Applications now come in two form factors: Apps and Widgets. When you tap the 'Applications' button from the home screen, the resulting screens are tabbed between a list of Applications and a list of Widgets. Think of an 'App' as meaning "An icon I tap to launch a program" and a 'Widget' as "A thing I may launch, or may just interact with at the screen and never need to open separately" (like the Weather, the media player, or the flashlight). When you swipe from one home screen to another, adding Widgets now gets a Windows Phone like twist: some widgets are double-wide like a Windows Phone 7 tile, and some (like the media player or the clock/weather on the main home screen) take up half the screen--the variety of sizes also resembles the coming Windows 8 Metro interface. Instead of feeling crowded, it reminds me of how much fun it was to play with my first desktop gadgets in Windows Vista.
NETWORKING AND DATA
Wi-Fi and Bluetooth are very responsive: connecting to various networks or pairing is quick. If you connect to the type of network that requires you to open a browser and agree to something/provide a user ID before you can connect, the Galaxy S III will prompt you accordingly and automatically open the page you need. There is also a button right on the pull-down menu to turn off packet data so you can conserve your data plan--I like that feature VERY much.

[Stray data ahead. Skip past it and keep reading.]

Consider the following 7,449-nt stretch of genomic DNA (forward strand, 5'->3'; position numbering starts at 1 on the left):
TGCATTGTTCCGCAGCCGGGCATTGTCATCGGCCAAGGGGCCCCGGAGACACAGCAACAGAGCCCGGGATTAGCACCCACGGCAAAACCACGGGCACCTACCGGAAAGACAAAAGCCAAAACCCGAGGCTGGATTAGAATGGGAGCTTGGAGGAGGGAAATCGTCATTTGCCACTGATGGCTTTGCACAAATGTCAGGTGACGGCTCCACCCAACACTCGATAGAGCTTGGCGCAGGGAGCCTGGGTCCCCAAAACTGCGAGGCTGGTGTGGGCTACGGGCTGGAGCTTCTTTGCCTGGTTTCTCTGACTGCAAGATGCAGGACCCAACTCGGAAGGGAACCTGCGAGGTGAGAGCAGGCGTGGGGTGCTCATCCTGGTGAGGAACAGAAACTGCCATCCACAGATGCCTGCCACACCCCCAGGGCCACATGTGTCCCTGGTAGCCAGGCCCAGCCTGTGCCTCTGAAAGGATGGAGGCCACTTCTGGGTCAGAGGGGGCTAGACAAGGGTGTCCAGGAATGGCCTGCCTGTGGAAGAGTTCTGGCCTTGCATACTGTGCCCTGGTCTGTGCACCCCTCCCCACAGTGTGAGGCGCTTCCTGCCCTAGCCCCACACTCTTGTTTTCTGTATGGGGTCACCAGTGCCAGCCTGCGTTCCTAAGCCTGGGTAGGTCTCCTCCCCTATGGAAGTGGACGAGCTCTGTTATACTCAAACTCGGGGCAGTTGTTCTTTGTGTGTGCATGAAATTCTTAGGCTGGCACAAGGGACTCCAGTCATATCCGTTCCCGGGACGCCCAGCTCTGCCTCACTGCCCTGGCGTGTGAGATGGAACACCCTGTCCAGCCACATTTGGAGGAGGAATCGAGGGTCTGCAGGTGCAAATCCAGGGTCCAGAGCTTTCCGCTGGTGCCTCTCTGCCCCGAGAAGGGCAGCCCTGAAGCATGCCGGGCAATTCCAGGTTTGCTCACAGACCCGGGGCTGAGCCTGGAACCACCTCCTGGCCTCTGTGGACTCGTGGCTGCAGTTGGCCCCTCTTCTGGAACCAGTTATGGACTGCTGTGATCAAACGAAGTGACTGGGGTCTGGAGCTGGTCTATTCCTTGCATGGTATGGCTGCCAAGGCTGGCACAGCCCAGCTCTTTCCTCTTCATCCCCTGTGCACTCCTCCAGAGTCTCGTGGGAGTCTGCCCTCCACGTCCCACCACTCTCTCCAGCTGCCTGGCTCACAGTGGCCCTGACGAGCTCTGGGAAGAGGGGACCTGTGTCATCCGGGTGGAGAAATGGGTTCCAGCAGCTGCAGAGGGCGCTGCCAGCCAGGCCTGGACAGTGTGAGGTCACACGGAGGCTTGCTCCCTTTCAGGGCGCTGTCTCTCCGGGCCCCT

Multimedia playback is excellent: while my Galaxy I would take quite a while to open and respond to me, the Media Player Widget makes my music quickly accessible. True to form, I get album art, artist/title/album searches, and a very good quality of playback over the included earbuds.